Can Slamming a Spaceship into an Asteroid Save Earth?

Eros in color
This color image of Eros was acquired by NEAR's multispectral imager on February 12, 2000, at a range of 1100 miles (1800 kilometers). It is part of the final approach imaging sequence prior to orbit insertion and is intended to map the color properties of Eros across all of the illuminated surface. (Image credit: NASA/JPL/JHUAPL)

It sounds like the plot of a bad Bruce Willis movie, but some experts are saying it should be a reality.

In order to prepare for massive asteroids that could aim for Earth in the future, researchers should ram a spaceship into a real asteroid to see if the space rock would shift course, scientists say.

The proposal, which was presented Wednesday (Dec. 5) at the annual meeting of the American Geophysical Union, would send two spaceships to deflect a small asteroid in a binary (double asteroid) system coming toward Earth in 2022. One spaceship would crash into the asteroid, hopefully deflecting it, while another would observe the collision.

"This is the biggest problem for planetary defense," said Andrew Cheng, a physicist at the Applied Physics Laboratory at Johns Hopkins, who is proposing the space mission. "There is a risk if we saw an asteroid coming towards us, we wouldn't know if we could do anything about it." [When Space Attacks: The 6 Craziest Meteor Impacts]

Devastating impacts

Meteor impacts are rare, but they have devastated Earth several times in the planet's history. For instance, many scientists think a giant meteorite impact caused the massive extinction of the dinosaurs about 65 million years ago.

But while powerful space probes and telescopes can now see asteroids barreling toward Earth from far away, there's no real plan for stopping a giant one from wiping out humanity. While some have suggested bombarding asteroids with giant paintballs, or nuking an asteroid, Armageddon-style, very few of these schemes have been tested. NASA recently announced funding for a potential manned mission to an asteroid, slated for 2025.

In 2005, the European Space Agency floated a half-baked "Don Quijote" plan to aim a spacecraft into an asteroid to deflect it. But the plan targeted a very large asteroid that was pretty far away, making it both expensive and unlikely that scientists on the ground could actually measure the asteroid's deflection.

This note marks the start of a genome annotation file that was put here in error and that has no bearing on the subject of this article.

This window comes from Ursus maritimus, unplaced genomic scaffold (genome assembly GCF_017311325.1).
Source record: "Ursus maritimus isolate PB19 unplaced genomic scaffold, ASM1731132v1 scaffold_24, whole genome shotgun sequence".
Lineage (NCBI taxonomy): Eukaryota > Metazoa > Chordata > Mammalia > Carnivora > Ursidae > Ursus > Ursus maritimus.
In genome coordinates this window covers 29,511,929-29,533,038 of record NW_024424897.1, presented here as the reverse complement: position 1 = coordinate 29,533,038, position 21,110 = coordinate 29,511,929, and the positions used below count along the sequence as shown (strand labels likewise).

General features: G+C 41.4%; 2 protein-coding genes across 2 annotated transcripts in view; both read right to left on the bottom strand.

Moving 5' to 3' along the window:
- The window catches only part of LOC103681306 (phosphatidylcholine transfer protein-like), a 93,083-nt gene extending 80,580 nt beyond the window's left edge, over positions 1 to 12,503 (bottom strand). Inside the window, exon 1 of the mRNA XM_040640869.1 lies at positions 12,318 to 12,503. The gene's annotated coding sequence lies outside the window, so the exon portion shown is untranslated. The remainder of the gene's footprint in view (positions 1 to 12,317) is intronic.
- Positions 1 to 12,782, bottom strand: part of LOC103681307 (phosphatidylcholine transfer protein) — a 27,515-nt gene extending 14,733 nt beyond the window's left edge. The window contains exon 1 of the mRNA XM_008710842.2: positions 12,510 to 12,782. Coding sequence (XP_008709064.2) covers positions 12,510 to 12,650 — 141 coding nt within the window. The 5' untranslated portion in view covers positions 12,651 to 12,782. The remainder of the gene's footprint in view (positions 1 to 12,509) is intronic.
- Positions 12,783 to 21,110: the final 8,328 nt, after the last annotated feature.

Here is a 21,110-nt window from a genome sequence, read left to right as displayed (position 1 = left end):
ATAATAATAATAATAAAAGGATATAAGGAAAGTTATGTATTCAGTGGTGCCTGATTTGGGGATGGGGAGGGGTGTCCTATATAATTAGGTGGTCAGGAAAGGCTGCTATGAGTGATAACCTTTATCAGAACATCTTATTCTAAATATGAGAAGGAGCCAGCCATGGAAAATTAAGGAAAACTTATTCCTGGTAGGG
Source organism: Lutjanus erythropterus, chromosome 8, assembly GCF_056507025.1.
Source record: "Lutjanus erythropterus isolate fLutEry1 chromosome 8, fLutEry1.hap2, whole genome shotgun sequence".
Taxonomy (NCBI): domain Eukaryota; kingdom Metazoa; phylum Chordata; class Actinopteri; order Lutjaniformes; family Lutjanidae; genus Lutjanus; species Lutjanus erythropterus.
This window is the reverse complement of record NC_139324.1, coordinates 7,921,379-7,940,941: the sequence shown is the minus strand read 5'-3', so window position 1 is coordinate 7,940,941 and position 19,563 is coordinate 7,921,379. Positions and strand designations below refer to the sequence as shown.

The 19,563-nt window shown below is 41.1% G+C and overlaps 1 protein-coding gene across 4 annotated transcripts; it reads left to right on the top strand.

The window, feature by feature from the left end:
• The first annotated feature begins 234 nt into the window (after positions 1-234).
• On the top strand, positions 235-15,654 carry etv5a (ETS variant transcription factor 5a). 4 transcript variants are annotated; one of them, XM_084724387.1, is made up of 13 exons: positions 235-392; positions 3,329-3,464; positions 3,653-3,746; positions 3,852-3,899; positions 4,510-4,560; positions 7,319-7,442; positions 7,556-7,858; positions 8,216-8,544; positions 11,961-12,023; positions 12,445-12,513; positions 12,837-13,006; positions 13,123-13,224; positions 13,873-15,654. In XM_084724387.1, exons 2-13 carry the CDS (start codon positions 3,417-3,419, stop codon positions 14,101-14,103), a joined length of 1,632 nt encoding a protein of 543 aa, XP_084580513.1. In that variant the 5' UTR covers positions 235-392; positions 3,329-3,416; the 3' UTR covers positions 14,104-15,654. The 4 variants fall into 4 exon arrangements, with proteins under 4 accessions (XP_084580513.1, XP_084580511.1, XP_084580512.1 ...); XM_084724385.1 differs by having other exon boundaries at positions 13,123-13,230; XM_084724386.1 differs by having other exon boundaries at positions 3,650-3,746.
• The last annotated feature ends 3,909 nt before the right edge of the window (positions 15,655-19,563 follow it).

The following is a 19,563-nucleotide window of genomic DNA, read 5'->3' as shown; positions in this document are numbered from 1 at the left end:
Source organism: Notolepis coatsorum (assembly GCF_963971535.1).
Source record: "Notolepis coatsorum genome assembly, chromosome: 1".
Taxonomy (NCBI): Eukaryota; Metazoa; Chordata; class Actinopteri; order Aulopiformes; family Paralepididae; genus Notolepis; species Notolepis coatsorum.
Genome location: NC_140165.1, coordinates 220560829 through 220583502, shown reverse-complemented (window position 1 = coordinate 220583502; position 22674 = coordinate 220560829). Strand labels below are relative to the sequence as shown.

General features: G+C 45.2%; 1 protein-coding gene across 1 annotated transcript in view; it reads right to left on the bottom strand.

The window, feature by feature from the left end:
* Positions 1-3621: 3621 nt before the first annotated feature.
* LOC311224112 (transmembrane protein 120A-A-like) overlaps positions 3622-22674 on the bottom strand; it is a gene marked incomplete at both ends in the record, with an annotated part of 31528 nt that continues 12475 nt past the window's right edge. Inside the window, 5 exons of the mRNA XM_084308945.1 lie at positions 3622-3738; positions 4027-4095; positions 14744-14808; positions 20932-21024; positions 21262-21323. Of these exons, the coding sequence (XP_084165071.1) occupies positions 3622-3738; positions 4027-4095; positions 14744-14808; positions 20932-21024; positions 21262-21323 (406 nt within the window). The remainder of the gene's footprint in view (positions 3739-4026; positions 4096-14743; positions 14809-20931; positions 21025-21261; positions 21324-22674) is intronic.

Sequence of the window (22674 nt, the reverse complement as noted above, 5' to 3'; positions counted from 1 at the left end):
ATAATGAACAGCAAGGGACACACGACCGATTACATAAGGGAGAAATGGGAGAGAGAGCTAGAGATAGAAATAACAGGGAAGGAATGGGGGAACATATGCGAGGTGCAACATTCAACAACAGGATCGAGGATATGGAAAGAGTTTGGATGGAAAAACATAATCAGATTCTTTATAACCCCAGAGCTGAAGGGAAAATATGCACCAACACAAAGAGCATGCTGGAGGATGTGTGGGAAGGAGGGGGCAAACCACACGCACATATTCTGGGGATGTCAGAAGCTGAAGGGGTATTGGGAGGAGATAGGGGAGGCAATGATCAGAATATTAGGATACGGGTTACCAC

Instead, Cheng and his colleagues are betting that aiming at a small and close asteroid may be more feasible. Their goal is to crash into the smaller rock in a binary asteroid system called Didymos that is projected to travel past Earth in 2022.

"We are targeting the smaller member of the binary," Cheng told LiveScience. "That will change the orbit of the system and that can be measured."

Because the asteroid is relatively modest-sized, about 500 feet (150 meters) wide, the spacecraft would be able to move it noticeably from its regular orbit, allowing the scientists to measure how much the spacecraft shifted the space rocks from their course. Since it will be just 6.5 million miles (10.5 million kilometers) from Earth, scientists can measure the deflection from the ground using telescopes, he added.

How it would work

Cheng's team is proposing that NASA use a 600-pound (300 kg) spaceship to ram into Didymos, while another spacecraft funded by the European Space Agency, called the Asteroid Impact and Deflection Assessment (AIDA) would monitor the collision. Cheng's team has already applied to NASA for money to develop the idea, while a concept study for the ESA project is already funded, he said.

Testing the asteroid deflection on a binary system is smart, said Franck Marchis, an astronomer at the SETI Institute, who is not involved in the proposal.

"It's a perfect idea because the perturbations are more easily measured," Marchis told

Even if successful, the deflection may not tell scientists whether a spacecraft could deflect a larger or different type of asteroid.

But this is just a first step, Cheng said.

"You've got to start somewhere."

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Tia Ghose
Live Science Assistant Managing Editor

Tia is the assistant managing editor and was previously a senior writer for Live Science, a sister site. Her work has appeared in Scientific American, and other outlets. She holds a master's degree in bioengineering from the University of Washington, a graduate certificate in science writing from UC Santa Cruz and a bachelor's degree in mechanical engineering from the University of Texas at Austin. Tia was part of a team at the Milwaukee Journal Sentinel that published the Empty Cradles series on preterm births, which won multiple awards, including the 2012 Casey Medal for Meritorious Journalism.